No Such Thing as Deep Knowledge

I’m not the only one who thinks so, either. Frederick Crews’s article says much the same thing, only better.

Although the follies discussed in my chapters are mild when judged against the total historical record of homicidal zeal in the service of misapprehensions, they display most of the features that characterize religious fanaticism, such as undue deference to authority, hostility toward dissenters, and, most basically, an assumption that intuitively held certitude is somehow more precious and profound than the hard-won gains of trial and error.

This is, it seems to me, the lurking danger behind the innocuous-seeming idea that there are ways of getting at the truth about the world that are radically different from ‘the scientific method.’ If every component of ‘the scientific method’ is ruled out for such ways, then not much is left other than fantasy and stark subjectivity, neither of which can really persuade other people without recourse to intuitively held certitude.

…many spokesmen for entrenched interests subscribe to a two-tiered conception of truth. They make a token bow to empirically grounded knowledge, but they deem it too pedestrian for mapping the labyrinth of the soul or for doing justice to the emotional currents coursing between interacting persons. Instead of merely avowing that the subjective realm is elusive, however, they then advance their own preferred theory, which is typically sweeping, absolute, and bristling with partisanship.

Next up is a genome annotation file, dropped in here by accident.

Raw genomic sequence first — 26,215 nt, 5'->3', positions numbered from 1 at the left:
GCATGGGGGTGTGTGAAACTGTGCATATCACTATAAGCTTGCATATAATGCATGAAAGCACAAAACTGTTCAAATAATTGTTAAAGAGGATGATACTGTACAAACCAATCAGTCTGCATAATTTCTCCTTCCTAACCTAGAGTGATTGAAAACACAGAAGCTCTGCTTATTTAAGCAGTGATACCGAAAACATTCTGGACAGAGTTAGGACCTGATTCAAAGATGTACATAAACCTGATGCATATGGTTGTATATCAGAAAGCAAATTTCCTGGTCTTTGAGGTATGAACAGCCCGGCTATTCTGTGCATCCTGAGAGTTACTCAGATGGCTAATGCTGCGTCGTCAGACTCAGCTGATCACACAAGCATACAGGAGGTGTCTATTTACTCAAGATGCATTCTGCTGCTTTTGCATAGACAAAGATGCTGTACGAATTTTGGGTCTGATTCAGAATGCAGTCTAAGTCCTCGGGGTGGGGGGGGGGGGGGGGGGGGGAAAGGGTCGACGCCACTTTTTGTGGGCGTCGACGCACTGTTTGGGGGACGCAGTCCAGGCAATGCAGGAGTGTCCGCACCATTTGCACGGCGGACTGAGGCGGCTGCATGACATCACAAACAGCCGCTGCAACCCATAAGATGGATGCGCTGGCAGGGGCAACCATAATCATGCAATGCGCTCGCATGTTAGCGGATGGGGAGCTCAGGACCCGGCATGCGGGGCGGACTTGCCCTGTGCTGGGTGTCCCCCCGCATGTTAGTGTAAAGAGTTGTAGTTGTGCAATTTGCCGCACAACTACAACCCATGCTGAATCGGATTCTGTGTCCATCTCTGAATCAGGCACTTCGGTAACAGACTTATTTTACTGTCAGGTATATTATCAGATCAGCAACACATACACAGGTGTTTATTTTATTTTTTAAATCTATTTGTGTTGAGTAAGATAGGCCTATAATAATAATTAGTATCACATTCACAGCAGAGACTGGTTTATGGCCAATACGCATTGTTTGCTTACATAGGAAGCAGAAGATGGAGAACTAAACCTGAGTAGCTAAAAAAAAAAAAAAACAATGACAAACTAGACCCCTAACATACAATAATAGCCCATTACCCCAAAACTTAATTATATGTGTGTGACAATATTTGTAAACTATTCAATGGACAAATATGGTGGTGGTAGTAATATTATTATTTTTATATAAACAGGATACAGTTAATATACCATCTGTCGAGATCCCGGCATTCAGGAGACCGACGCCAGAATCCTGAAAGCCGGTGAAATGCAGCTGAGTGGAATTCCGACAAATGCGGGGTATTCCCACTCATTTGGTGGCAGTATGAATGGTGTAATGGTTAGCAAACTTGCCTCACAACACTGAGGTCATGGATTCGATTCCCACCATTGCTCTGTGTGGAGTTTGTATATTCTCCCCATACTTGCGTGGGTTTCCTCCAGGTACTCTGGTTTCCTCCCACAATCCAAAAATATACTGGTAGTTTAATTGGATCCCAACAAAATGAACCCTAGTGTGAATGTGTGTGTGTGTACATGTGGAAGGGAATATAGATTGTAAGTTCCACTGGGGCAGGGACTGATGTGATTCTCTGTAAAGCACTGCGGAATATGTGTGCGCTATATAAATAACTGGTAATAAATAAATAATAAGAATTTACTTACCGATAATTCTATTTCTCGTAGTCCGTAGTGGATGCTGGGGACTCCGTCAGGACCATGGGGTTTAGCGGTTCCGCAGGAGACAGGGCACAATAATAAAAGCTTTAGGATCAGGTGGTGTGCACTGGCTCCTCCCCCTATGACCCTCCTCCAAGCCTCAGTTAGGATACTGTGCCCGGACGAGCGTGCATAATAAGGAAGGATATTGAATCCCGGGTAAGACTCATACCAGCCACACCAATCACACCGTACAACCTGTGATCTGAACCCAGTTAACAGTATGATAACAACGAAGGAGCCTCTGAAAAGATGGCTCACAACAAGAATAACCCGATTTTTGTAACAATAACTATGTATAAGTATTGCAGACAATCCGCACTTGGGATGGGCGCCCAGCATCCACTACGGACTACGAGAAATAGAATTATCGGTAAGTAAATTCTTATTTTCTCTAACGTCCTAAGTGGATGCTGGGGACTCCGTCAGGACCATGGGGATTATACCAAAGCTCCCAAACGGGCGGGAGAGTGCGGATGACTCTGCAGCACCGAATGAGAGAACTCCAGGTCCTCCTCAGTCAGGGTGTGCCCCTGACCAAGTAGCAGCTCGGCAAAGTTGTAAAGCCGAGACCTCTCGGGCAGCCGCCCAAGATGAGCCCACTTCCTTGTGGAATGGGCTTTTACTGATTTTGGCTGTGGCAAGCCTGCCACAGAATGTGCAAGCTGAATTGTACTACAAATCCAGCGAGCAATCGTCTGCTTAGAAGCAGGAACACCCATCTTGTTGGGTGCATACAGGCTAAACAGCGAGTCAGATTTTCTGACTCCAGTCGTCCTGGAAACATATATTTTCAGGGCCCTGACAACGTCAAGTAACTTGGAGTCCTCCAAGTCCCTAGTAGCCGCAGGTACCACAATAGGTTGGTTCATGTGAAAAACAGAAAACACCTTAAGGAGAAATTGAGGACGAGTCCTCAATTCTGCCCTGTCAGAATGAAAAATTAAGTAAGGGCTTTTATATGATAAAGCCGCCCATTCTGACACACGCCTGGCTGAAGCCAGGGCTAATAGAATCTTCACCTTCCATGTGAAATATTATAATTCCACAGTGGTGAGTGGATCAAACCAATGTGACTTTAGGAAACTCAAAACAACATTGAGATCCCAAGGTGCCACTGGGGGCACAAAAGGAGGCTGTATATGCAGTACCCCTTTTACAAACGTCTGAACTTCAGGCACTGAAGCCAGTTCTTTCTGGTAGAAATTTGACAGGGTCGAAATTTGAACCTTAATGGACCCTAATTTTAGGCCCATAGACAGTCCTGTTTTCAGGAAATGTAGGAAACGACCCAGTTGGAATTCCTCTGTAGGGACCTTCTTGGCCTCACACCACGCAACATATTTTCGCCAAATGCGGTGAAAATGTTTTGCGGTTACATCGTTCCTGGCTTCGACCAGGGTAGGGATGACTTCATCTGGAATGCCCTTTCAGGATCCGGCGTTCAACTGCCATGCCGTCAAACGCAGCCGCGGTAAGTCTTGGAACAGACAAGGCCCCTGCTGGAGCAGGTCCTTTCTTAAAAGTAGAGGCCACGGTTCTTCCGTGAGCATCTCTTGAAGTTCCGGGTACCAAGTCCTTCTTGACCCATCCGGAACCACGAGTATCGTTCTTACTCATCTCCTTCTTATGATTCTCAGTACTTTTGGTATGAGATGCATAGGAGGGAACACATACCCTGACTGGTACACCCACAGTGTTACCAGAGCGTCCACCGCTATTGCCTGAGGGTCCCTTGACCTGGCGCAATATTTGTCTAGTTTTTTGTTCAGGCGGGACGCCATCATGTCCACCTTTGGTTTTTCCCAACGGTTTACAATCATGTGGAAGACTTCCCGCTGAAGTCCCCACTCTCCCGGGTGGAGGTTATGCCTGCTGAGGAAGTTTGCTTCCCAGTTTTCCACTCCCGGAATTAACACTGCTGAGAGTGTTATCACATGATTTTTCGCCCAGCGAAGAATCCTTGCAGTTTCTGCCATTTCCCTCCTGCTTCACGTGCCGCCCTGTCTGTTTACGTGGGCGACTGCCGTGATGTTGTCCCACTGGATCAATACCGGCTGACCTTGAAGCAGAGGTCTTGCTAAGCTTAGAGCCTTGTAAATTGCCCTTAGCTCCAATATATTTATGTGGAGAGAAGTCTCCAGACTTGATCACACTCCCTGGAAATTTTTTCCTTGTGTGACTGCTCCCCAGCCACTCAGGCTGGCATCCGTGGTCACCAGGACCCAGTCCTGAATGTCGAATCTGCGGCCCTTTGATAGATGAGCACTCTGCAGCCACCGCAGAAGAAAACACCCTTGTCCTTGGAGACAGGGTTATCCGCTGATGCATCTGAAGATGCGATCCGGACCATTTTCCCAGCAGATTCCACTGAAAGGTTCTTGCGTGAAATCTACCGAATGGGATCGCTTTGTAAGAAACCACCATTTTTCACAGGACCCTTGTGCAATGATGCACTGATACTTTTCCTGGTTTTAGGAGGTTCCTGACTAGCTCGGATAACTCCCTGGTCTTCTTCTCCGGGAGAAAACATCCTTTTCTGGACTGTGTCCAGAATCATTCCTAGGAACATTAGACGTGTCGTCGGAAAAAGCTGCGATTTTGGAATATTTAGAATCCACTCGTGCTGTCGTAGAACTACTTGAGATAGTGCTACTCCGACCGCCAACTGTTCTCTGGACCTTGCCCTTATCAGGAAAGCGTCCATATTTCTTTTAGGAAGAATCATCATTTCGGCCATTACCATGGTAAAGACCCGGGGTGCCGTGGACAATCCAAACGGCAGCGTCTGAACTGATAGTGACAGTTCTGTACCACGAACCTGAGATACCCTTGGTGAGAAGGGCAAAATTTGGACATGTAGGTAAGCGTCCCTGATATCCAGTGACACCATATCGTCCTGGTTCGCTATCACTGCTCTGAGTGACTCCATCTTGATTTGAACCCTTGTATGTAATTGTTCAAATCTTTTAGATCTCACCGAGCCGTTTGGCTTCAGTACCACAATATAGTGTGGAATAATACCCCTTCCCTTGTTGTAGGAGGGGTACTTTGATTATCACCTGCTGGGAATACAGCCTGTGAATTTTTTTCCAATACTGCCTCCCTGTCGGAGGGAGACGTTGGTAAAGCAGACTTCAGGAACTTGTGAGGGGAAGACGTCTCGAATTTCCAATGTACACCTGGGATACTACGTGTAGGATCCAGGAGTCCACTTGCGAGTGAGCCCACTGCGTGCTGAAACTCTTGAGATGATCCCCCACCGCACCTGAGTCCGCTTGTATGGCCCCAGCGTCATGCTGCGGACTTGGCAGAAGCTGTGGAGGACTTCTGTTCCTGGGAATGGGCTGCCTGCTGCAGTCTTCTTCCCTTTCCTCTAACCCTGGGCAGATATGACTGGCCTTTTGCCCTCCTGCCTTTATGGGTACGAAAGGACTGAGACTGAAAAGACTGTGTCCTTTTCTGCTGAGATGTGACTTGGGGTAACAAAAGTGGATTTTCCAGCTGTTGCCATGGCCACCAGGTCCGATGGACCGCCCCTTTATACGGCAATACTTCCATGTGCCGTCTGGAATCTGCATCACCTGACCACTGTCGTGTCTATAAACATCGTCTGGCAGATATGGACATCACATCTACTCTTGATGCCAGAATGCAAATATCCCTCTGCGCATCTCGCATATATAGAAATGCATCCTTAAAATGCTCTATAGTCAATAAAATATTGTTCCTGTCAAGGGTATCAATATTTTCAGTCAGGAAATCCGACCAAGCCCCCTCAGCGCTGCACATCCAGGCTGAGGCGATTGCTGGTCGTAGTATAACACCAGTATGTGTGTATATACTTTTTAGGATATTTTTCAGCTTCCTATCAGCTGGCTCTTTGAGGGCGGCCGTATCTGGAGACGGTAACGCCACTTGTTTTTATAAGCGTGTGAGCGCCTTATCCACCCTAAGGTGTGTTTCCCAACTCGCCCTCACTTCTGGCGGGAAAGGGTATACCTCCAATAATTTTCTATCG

Bingo. It’s this idea that empirically grounded knowledge is too pedestrian for certain subjects that tips people into pseudo-profundity.

This book means to suggest, through sample instances in a number of subject areas, that there is no such thing as deep knowledge, in the sense of insight so compelling that it needs no validation. There is only knowledge, period. It is recognizable not by its air of holiness or its emotional appeal but by its capacity to pass the most demanding scrutiny of well-informed people who have no prior investment in confirming it.

Isn’t that great? There is no such thing as deep knowledge, in the sense of insight so compelling that it needs no validation. Well exactly. So let’s everybody stop pretending otherwise.

I’m looking forward to reading Follies of the Wise.

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